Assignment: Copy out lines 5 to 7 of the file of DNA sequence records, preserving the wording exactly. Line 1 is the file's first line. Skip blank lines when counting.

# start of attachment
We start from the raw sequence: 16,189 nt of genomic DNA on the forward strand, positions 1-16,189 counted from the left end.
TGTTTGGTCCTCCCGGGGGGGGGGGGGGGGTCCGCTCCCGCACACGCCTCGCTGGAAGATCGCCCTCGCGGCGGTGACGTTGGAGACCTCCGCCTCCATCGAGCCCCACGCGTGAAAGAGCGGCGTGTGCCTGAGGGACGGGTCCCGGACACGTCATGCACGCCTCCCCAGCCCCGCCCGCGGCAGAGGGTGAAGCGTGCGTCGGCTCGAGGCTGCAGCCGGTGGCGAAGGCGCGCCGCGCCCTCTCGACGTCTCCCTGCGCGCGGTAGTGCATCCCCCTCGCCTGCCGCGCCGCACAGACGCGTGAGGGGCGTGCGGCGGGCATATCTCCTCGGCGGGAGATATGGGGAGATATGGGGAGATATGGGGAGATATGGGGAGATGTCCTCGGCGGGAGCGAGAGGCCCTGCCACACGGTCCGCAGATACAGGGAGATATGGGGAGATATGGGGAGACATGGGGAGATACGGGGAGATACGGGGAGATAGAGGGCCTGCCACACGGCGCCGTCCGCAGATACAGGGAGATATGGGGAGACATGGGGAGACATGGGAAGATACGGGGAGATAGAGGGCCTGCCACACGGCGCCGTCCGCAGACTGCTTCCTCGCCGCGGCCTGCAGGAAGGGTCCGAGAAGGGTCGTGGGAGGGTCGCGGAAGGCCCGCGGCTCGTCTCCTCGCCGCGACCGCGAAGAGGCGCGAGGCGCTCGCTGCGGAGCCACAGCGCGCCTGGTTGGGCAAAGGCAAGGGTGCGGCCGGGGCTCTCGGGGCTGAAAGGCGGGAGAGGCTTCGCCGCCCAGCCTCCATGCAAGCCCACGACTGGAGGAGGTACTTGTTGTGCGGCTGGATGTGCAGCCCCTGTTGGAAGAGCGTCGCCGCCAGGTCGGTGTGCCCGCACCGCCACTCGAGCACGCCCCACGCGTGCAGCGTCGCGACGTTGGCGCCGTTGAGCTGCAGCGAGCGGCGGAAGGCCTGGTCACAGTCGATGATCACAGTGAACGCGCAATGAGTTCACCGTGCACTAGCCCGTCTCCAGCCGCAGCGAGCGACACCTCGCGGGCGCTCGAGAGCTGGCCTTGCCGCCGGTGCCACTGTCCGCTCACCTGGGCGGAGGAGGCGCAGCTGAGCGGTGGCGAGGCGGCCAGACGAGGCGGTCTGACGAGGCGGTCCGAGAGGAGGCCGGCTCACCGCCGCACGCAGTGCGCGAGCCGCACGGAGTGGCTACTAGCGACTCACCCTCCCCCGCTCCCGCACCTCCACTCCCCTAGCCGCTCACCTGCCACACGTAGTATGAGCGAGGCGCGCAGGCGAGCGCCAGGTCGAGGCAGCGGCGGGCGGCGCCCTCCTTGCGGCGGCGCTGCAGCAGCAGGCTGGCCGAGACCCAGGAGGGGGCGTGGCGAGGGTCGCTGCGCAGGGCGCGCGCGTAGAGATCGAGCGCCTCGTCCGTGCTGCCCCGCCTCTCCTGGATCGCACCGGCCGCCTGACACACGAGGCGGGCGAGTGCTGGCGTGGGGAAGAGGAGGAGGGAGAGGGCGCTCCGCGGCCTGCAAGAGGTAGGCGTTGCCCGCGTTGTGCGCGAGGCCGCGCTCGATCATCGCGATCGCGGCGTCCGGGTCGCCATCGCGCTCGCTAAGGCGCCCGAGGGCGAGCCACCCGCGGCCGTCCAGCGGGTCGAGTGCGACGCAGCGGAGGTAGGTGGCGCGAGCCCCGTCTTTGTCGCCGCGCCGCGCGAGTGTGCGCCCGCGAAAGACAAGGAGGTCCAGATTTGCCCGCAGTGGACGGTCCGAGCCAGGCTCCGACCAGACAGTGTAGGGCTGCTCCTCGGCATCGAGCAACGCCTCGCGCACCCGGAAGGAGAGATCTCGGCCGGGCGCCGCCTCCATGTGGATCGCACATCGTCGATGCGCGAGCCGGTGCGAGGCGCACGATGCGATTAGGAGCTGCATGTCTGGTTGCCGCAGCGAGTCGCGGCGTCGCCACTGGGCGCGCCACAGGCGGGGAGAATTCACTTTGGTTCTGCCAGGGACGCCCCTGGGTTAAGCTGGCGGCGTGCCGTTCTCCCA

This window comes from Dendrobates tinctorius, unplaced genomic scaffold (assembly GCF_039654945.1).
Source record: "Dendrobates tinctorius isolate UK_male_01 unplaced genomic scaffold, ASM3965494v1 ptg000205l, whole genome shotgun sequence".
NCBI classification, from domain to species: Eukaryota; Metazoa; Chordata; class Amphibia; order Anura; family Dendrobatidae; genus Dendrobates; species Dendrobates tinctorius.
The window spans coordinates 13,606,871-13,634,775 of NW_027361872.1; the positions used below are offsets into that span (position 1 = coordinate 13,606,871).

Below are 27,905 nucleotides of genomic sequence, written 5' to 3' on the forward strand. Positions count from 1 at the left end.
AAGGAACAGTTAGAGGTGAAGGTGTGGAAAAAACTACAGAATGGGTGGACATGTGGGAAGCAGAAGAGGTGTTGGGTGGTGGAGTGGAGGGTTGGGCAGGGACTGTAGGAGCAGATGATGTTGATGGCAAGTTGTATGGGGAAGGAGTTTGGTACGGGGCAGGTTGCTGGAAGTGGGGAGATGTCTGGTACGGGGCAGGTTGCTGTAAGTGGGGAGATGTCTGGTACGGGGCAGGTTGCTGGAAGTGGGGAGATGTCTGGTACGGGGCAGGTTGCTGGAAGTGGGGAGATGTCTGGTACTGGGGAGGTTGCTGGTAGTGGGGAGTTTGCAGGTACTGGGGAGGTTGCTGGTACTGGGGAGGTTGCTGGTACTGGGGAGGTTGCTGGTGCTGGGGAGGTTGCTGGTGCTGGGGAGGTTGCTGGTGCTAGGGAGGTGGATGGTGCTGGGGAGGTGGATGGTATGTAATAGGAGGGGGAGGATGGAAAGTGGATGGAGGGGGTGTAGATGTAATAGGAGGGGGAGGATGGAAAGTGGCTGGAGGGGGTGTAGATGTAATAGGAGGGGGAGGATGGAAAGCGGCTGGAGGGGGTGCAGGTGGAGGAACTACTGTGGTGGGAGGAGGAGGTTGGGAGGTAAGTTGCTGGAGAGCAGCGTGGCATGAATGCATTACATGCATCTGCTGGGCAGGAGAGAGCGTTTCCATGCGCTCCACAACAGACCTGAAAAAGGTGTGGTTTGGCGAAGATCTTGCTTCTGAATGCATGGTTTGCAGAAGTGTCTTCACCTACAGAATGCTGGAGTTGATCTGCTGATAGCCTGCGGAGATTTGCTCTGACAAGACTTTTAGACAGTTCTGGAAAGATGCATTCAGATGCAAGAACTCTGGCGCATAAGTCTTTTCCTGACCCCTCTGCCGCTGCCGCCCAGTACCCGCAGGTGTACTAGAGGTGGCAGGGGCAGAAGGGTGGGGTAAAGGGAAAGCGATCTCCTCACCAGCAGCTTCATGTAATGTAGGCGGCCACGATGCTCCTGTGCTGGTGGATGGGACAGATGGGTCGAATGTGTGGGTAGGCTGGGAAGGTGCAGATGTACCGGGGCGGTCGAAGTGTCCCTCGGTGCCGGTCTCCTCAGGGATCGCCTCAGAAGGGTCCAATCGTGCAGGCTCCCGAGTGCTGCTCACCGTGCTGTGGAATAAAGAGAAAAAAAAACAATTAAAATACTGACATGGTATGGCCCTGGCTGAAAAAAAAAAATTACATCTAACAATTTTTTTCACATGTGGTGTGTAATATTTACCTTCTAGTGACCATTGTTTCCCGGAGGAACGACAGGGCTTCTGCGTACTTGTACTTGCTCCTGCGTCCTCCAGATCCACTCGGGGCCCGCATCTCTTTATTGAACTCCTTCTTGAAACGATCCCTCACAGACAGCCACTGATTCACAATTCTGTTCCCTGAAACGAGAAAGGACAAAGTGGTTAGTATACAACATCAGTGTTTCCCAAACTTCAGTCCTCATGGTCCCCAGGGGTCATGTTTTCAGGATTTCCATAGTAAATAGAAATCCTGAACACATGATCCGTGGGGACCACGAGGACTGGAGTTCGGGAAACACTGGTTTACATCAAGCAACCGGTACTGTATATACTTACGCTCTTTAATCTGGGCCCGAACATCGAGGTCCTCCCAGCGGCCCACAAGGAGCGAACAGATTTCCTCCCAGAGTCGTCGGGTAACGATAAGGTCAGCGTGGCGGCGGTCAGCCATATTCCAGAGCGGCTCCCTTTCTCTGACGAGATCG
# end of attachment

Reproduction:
NCBI classification, from domain to species: Eukaryota; Metazoa; Chordata; class Amphibia; order Anura; family Dendrobatidae; genus Dendrobates; species Dendrobates tinctorius.
The window spans coordinates 13,606,871-13,634,775 of NW_027361872.1; the positions used below are offsets into that span (position 1 = coordinate 13,606,871).

Below are 27,905 nucleotides of genomic sequence, written 5' to 3' on the forward strand. Positions count from 1 at the left end.